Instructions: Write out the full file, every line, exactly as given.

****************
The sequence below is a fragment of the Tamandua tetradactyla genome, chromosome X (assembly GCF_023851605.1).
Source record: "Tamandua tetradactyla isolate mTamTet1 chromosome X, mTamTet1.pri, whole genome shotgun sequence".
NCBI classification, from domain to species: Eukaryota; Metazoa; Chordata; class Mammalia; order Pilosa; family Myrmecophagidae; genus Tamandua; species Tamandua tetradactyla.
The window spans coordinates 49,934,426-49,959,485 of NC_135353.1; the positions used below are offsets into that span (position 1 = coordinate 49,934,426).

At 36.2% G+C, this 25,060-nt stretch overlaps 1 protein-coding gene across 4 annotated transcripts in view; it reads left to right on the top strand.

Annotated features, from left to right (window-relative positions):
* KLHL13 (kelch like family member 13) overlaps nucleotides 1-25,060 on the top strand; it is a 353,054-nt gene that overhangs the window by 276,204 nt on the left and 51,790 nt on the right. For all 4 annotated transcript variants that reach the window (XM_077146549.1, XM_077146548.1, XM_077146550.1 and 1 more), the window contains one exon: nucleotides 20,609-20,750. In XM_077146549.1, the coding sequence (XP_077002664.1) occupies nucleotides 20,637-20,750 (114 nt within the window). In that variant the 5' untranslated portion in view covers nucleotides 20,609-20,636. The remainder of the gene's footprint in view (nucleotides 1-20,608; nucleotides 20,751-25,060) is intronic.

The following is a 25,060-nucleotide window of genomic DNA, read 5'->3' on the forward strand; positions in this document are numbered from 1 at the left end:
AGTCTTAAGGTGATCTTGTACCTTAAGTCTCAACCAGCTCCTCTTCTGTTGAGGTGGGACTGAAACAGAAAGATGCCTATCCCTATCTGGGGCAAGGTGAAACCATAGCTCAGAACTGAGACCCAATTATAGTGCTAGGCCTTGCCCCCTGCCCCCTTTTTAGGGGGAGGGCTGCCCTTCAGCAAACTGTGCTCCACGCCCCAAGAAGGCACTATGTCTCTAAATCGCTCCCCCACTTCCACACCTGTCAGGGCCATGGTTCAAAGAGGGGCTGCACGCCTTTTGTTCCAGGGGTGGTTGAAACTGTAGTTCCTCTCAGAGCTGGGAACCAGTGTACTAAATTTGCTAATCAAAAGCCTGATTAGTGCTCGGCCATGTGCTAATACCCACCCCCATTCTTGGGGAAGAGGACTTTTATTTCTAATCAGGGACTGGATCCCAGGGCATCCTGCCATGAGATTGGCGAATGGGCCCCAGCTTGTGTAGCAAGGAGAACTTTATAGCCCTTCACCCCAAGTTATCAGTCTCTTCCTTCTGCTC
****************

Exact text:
The sequence below is a fragment of the Tamandua tetradactyla genome, chromosome X (assembly GCF_023851605.1).
Source record: "Tamandua tetradactyla isolate mTamTet1 chromosome X, mTamTet1.pri, whole genome shotgun sequence".
NCBI classification, from domain to species: Eukaryota; Metazoa; Chordata; class Mammalia; order Pilosa; family Myrmecophagidae; genus Tamandua; species Tamandua tetradactyla.
The window spans coordinates 49,934,426-49,959,485 of NC_135353.1; the positions used below are offsets into that span (position 1 = coordinate 49,934,426).

At 36.2% G+C, this 25,060-nt stretch overlaps 1 protein-coding gene across 4 annotated transcripts in view; it reads left to right on the top strand.

Annotated features, from left to right (window-relative positions):
* KLHL13 (kelch like family member 13) overlaps nucleotides 1-25,060 on the top strand; it is a 353,054-nt gene that overhangs the window by 276,204 nt on the left and 51,790 nt on the right. For all 4 annotated transcript variants that reach the window (XM_077146549.1, XM_077146548.1, XM_077146550.1 and 1 more), the window contains one exon: nucleotides 20,609-20,750. In XM_077146549.1, the coding sequence (XP_077002664.1) occupies nucleotides 20,637-20,750 (114 nt within the window). In that variant the 5' untranslated portion in view covers nucleotides 20,609-20,636. The remainder of the gene's footprint in view (nucleotides 1-20,608; nucleotides 20,751-25,060) is intronic.

The following is a 25,060-nucleotide window of genomic DNA, read 5'->3' on the forward strand; positions in this document are numbered from 1 at the left end:
AGTCTTAAGGTGATCTTGTACCTTAAGTCTCAACCAGCTCCTCTTCTGTTGAGGTGGGACTGAAACAGAAAGATGCCTATCCCTATCTGGGGCAAGGTGAAACCATAGCTCAGAACTGAGACCCAATTATAGTGCTAGGCCTTGCCCCCTGCCCCCTTTTTAGGGGGAGGGCTGCCCTTCAGCAAACTGTGCTCCACGCCCCAAGAAGGCACTATGTCTCTAAATCGCTCCCCCACTTCCACACCTGTCAGGGCCATGGTTCAAAGAGGGGCTGCACGCCTTTTGTTCCAGGGGTGGTTGAAACTGTAGTTCCTCTCAGAGCTGGGAACCAGTGTACTAAATTTGCTAATCAAAAGCCTGATTAGTGCTCGGCCATGTGCTAATACCCACCCCCATTCTTGGGGAAGAGGACTTTTATTTCTAATCAGGGACTGGATCCCAGGGCATCCTGCCATGAGATTGGCGAATGGGCCCCAGCTTGTGTAGCAAGGAGAACTTTATAGCCCTTCACCCCAAGTTATCAGTCTCTTCCTTCTGCTC